Describe the authors’ experiences in designing and conducting a randomized field experiment of a community-based, reentry program for ex-offenders.
Two surveys: one with reentry clients not involved in our outcome evaluation, and a follow-up survey of participants who underwent randomization in order to participate in the outcome study. Qualitative input from program staff and clients were also recorded, supplemented with observations of the authors.
Having a research staff member located at the program site proved to be a key advantage for monitoring frustrations voiced by program staff and prospective clients, thereby allowing for the modification of the selection procedures over time to minimize resistance. Ultimately, the simplest approach proved to be the most acceptable. The importance of certain procedural justice themes were suggested by the survey results and the observed acceptability of our on-the-spot lottery approach to randomization.
The survey results (and our onsite experiences) provided unequivocal evidence that randomization was unpopular, but that resistance can be partially mitigated by adhering to basic principles of procedural justice.
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It should be noted that the Second Chance program in San Diego is not associated with the federal Second Chance legislation to support offender rehabilitation and reentry.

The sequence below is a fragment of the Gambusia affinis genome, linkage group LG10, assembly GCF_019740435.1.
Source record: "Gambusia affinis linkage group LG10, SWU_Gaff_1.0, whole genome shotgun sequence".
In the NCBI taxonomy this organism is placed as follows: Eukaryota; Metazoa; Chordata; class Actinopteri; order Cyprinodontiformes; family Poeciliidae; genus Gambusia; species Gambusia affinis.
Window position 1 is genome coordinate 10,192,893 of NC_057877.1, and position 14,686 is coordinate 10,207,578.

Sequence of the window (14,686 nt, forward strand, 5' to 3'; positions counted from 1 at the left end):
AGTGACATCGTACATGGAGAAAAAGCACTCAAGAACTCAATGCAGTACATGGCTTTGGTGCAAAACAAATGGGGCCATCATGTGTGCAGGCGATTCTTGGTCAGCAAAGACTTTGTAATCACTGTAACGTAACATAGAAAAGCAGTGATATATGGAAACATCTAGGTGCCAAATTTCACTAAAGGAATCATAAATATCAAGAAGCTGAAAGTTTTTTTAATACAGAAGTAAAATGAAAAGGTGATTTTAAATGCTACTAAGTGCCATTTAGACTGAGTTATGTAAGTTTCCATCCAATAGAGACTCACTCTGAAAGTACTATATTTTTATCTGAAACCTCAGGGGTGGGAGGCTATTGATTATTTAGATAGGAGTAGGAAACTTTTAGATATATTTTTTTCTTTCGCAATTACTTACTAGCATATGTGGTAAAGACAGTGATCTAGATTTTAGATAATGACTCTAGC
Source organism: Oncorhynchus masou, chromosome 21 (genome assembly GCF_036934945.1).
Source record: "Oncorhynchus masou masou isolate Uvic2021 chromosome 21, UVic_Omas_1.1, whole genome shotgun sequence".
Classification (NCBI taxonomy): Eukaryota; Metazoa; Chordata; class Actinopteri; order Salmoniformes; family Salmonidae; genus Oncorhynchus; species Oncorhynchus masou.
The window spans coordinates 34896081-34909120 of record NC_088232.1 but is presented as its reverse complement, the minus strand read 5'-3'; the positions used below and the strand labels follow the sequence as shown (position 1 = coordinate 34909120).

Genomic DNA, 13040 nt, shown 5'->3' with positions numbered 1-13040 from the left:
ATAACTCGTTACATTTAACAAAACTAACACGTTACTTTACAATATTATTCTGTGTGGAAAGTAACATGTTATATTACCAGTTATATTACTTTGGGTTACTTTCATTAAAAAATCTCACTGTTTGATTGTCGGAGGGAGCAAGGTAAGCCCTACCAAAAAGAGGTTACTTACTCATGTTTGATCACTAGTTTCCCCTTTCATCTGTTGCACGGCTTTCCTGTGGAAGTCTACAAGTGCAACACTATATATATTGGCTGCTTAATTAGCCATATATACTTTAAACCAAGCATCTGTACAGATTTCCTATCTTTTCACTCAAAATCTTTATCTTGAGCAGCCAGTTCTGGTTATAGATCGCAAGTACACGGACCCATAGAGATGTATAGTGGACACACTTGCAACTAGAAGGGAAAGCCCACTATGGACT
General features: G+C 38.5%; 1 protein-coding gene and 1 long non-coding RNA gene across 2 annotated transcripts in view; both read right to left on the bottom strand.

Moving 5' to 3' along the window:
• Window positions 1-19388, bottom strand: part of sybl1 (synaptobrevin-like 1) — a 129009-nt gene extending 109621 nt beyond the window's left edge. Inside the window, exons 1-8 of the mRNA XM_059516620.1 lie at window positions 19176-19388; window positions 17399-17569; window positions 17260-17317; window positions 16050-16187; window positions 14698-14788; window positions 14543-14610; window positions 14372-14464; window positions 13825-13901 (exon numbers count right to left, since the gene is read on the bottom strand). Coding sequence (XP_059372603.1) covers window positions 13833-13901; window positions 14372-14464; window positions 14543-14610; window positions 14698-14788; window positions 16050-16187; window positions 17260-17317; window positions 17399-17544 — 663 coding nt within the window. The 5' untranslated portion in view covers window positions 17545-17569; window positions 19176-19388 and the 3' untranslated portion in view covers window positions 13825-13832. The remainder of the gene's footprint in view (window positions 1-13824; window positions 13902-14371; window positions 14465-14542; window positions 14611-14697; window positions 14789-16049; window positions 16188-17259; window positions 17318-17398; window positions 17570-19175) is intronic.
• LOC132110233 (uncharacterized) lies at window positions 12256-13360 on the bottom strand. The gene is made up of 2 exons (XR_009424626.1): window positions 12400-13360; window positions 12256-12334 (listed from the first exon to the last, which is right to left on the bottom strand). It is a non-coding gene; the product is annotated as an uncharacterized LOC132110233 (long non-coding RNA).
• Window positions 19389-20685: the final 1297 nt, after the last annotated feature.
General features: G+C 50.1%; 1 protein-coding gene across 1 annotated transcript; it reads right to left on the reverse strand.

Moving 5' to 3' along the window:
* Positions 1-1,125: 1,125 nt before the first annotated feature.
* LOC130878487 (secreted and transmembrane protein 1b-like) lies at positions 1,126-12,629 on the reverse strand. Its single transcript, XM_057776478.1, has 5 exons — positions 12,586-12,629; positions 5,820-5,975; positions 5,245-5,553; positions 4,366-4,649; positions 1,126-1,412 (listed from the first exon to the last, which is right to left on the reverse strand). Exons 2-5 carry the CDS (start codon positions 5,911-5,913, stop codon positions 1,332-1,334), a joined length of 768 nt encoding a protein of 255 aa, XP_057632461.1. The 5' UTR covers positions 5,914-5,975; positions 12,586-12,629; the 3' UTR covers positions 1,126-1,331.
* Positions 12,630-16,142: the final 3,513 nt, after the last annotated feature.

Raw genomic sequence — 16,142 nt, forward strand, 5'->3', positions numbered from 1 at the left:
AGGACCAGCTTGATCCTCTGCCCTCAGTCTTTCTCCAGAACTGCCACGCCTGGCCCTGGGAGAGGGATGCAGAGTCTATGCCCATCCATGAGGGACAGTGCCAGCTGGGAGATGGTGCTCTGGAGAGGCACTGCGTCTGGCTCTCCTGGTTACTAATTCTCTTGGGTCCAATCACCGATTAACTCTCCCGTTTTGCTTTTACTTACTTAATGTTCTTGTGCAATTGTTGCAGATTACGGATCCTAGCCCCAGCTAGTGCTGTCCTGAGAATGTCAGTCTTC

A few program staff members attributed this to the programs’ recently adopted requirement to check identification for legal status and work eligibility in the U.S., thus driving away those who either lacked proper identification or were not legal residents.
To fulfill certain state and county contracts, the program was required to admit and serve applicants referred to them who met specific criteria, such as welfare recipients who were also homeless.
Although, like the present study, the control conditions in this review tended to include referrals to other community resources.
The problem of “switchovers”, and, more broadly, provider reluctance, is not new. Boruch et al. (2000) provide a thoughtful overview of methodological compromises between experimenters and service providers, and the strengths and weaknesses of these approaches.
This question was not routinely asked of the subjects, but was included in one of the monthly tracking-and-locating calls for purposes of the present study.
Our follow-up experiences confirmed this finding. Of the nine who refused to participate in the follow-up interviews, eight were from the control group.
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This study was funded by the Smith Richardson Foundation (Grant No: 2008: 7752).
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Farabee, D., Zhang, S.X. & Wright, B. Managing an on-the-spot lottery in reentry services. J Exp Criminol 8, 241–253 (2012). https://doi.org/10.1007/s11292-012-9151-2